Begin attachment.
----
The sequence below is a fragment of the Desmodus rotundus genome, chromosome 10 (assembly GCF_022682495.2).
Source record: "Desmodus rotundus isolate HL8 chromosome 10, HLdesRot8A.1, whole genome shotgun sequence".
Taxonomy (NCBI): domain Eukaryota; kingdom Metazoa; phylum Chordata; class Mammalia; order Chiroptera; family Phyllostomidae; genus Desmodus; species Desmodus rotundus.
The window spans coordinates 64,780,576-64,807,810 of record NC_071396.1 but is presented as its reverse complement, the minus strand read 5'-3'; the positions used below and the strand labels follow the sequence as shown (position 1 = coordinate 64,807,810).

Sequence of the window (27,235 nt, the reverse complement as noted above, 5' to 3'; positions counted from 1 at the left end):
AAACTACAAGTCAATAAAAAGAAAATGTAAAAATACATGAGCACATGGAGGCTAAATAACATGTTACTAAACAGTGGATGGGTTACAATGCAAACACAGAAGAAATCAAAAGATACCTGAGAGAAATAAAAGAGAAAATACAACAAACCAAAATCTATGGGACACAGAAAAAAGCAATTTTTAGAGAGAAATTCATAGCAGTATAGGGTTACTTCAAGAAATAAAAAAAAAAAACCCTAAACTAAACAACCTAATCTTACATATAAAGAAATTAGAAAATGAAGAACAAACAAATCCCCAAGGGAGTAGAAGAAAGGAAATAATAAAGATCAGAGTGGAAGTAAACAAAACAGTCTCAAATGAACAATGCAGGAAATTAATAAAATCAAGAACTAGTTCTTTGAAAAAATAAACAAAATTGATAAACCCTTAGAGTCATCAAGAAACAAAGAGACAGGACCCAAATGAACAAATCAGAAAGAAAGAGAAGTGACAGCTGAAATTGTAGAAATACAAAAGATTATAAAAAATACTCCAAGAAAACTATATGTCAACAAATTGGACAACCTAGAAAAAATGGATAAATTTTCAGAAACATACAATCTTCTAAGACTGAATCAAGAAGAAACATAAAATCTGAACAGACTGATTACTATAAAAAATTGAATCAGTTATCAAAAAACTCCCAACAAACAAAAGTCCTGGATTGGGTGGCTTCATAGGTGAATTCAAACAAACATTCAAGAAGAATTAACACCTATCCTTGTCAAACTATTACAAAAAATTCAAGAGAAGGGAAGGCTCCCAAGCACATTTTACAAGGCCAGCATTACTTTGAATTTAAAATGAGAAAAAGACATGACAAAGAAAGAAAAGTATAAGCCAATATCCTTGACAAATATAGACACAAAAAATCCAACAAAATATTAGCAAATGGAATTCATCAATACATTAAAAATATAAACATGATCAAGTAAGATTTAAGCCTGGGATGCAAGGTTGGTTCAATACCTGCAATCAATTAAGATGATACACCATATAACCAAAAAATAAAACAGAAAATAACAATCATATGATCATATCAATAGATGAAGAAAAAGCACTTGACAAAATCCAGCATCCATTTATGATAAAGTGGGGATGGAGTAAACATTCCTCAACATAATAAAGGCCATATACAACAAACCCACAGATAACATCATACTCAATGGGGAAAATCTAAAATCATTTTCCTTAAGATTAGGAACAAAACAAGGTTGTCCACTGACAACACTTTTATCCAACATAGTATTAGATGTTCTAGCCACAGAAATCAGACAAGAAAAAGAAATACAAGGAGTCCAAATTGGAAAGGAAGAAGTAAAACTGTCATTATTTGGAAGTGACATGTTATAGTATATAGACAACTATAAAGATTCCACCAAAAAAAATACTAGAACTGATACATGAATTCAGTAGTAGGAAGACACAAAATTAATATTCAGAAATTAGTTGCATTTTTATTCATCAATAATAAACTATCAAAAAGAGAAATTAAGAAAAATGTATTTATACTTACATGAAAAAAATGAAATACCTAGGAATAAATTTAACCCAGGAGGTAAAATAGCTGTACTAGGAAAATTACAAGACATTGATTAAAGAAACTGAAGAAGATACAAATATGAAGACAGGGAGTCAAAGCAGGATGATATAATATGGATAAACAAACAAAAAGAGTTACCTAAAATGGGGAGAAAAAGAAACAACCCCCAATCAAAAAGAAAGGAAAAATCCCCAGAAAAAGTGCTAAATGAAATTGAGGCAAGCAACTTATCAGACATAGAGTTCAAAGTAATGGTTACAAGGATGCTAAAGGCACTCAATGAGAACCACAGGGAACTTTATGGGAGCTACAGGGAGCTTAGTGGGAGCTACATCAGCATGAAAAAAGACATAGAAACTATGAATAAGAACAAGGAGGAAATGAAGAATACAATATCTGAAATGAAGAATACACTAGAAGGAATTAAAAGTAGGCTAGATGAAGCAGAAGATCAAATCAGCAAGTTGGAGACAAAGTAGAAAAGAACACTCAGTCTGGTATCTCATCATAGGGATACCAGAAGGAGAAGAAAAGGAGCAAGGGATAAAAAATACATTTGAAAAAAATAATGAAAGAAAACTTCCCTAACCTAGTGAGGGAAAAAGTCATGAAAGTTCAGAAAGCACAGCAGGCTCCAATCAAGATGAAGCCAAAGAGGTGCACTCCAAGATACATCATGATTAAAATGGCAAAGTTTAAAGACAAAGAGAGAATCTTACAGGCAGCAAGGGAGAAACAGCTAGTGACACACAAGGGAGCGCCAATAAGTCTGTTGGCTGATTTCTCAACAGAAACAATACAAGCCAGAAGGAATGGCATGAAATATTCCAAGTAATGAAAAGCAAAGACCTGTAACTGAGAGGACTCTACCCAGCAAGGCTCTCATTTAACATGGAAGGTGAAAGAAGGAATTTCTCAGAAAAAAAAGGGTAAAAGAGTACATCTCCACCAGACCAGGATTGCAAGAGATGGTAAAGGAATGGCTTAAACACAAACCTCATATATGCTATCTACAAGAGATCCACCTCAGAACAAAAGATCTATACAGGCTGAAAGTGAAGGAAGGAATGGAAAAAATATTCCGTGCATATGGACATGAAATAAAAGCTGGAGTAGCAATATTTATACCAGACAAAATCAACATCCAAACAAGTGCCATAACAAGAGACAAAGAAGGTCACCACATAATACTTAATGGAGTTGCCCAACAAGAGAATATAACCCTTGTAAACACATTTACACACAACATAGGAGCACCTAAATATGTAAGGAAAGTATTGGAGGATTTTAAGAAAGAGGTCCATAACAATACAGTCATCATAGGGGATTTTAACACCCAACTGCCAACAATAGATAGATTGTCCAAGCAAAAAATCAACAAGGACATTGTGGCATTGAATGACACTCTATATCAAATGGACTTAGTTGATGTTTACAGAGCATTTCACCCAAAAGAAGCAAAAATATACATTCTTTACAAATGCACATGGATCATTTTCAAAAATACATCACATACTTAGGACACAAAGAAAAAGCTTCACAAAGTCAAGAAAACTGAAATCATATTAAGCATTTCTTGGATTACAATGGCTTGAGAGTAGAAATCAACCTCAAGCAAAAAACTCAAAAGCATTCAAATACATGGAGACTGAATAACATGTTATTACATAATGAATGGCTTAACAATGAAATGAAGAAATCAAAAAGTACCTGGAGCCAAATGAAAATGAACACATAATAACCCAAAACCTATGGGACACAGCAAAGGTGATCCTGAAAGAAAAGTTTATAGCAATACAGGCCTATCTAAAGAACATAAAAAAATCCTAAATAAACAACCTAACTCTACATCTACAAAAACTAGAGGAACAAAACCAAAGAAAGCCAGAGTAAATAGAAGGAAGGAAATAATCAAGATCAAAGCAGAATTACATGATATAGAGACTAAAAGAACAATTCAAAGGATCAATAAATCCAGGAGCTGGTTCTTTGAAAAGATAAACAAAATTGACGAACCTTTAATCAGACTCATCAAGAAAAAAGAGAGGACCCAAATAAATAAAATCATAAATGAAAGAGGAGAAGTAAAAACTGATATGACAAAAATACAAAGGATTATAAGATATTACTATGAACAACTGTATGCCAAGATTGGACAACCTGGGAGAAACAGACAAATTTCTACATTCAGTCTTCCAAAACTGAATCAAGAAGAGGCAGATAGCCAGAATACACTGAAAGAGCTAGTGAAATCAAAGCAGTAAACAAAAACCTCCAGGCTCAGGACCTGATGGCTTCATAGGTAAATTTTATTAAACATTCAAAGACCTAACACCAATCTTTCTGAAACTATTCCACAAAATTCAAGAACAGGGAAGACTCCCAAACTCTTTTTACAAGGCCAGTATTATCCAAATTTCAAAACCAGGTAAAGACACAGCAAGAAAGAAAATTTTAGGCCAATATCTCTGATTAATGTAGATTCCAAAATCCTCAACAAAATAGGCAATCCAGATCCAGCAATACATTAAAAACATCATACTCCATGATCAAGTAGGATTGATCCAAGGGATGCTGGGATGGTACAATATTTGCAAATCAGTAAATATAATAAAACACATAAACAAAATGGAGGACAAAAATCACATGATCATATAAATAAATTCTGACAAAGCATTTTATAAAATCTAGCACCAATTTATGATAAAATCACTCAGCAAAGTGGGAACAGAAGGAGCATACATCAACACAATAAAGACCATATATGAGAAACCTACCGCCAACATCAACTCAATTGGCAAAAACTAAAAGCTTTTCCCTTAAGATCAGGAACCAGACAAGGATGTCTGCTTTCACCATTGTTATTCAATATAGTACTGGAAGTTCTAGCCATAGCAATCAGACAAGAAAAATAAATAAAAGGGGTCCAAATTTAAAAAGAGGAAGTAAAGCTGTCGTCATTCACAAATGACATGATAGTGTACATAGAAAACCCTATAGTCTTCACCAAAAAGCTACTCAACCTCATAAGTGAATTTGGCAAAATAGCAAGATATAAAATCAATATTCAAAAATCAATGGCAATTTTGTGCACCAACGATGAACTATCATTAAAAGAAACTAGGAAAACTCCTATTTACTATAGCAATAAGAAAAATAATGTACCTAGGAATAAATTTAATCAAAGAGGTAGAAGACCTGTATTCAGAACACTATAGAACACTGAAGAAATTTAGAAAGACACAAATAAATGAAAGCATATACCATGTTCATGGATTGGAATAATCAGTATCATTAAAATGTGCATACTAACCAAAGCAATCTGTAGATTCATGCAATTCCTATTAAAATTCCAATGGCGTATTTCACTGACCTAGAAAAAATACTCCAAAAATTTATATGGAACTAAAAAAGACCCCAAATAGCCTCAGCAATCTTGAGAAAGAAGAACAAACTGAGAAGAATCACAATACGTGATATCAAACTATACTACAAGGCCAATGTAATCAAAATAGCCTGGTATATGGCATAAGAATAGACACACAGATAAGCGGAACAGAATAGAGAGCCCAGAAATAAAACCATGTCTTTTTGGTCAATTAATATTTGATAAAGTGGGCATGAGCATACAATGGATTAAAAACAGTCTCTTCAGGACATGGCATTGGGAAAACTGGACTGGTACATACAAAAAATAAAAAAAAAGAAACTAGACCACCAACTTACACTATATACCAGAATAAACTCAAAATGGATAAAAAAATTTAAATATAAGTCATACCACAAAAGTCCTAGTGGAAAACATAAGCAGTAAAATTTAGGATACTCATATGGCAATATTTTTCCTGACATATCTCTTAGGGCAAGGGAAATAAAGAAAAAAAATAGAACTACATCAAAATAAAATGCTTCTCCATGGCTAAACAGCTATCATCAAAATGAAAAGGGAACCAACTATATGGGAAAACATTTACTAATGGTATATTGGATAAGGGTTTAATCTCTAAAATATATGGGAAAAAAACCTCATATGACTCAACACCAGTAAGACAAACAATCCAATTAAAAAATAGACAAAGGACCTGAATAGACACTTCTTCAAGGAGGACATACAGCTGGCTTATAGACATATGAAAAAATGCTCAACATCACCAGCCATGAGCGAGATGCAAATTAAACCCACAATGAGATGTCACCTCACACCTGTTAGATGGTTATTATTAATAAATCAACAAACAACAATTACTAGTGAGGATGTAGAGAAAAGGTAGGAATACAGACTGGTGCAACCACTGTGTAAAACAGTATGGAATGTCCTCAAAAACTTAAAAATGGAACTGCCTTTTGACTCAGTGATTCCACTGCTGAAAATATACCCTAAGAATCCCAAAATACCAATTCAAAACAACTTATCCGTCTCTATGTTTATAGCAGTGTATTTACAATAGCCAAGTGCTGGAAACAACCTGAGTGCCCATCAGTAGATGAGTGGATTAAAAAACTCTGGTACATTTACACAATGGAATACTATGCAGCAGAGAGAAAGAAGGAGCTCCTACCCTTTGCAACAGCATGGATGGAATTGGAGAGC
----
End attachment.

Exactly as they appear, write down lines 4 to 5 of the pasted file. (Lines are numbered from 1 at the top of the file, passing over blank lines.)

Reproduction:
The window spans coordinates 64,780,576-64,807,810 of record NC_071396.1 but is presented as its reverse complement, the minus strand read 5'-3'; the positions used below and the strand labels follow the sequence as shown (position 1 = coordinate 64,807,810).

Sequence of the window (27,235 nt, the reverse complement as noted above, 5' to 3'; positions counted from 1 at the left end):